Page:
It was a full house of design thinkers with a Silicon Valley twist. Serial Entrepreneurs. Voice-activation specialists. Tech wunderkinds. An evening of passionate discussion about the future of interfaces.
“I felt like I was back in college — the good parts of college,” Strava designer Peter Duyan told me afterwards.
Peter was crammed in this room of college-like discourse — designed for 35, now seating over 60 — because of a blog post I wrote that went unexpectedly viral.
I had proposed that “the best interface is no interface.” That we should focus on experiences and problems, not on screens. That UX is not UI. Two days after it was published, it was shared more on Twitter than anything ever written on The Cooper Journal, Core77 or Designer Observer. A week later, a Breaking Development podcast. Two weeks, a popular Branch discussion. A month, top ten on Hacker News again. All surprising, flattering, amazing. And that evening, a conversation.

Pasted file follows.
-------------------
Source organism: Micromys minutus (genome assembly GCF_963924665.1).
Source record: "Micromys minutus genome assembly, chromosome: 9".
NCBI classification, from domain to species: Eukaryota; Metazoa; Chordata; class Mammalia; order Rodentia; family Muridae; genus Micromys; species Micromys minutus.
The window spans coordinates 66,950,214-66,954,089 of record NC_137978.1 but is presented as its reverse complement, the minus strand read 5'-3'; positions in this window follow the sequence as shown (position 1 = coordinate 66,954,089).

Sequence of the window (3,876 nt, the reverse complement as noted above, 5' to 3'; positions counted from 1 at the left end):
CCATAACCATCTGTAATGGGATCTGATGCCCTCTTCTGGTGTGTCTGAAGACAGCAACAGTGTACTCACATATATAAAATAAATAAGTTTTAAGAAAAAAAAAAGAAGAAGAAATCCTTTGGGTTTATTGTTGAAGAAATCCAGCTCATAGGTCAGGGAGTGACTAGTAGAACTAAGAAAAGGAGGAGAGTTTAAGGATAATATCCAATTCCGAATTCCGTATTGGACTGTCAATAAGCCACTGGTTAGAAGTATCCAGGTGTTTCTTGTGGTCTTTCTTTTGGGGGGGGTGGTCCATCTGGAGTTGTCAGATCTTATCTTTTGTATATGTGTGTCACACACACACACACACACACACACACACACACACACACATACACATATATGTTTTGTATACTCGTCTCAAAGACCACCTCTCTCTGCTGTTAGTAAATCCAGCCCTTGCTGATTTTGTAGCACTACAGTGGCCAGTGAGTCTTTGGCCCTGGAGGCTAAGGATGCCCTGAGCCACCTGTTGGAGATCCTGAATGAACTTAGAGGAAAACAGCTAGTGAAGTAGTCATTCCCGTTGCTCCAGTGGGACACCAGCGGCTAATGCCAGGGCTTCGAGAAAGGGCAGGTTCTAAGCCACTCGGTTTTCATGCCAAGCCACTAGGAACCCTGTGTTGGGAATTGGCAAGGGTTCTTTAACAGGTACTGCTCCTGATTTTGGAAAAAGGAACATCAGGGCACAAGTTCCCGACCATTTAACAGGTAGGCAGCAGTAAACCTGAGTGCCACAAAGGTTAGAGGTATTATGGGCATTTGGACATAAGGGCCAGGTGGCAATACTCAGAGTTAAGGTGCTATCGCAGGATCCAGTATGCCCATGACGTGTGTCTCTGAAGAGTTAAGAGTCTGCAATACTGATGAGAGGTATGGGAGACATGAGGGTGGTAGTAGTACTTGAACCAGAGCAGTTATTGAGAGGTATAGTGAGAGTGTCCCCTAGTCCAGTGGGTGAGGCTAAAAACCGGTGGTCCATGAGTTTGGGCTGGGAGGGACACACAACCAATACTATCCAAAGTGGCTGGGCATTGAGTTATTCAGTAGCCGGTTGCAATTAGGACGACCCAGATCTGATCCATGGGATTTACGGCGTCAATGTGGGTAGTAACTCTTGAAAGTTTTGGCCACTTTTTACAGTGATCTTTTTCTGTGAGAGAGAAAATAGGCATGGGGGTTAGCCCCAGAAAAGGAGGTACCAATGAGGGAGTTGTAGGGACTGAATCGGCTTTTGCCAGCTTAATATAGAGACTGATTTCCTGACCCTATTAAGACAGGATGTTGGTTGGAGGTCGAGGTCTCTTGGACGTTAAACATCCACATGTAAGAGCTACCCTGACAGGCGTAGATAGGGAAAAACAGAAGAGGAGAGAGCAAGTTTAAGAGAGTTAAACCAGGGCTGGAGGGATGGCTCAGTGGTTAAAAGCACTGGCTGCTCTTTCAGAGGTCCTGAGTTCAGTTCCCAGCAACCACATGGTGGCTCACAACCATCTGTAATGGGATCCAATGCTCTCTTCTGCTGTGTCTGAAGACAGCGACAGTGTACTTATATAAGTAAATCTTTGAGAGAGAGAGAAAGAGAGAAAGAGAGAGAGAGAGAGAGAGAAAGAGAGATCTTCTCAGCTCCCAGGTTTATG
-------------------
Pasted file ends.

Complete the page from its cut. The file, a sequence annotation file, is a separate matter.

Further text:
In the spirit of discourse, special guest and design legend Don Norman started the evening with an entertaining retort: “They made a big mistake when they invited me.” (Watch it above, or listen to it here. And if you haven’t read his books, you should).
How do we design No UI solutions? Communicate them? Sell them? In the group discussion, the why was obvious. The how was fuzzy. As Ash Bhoopathy — co-founder of Lizi who wrote a reaction piece to the evening — put it: “there’s nothing to mock up” in a No UI world (See 44:00).
The answer is that it starts just like classical UX: do research, discover pain points, identify behaviors, define the problem. But getting to great No UI experiences means retraining our problem-solving methods to aim squarely at these principles:
- Eliminate interfaces to embrace natural, everyday processes.
- Leverage computers instead of catering to them.
- Create a system that adapts for people individuals.
It’s not easy. And to guide you along the way, No UI solutions, discussions and articles are being gathered into a new Tumblr:
Check it out, and contribute to make it better.
Special thanks: Nate Clinton, Casey Kawahara.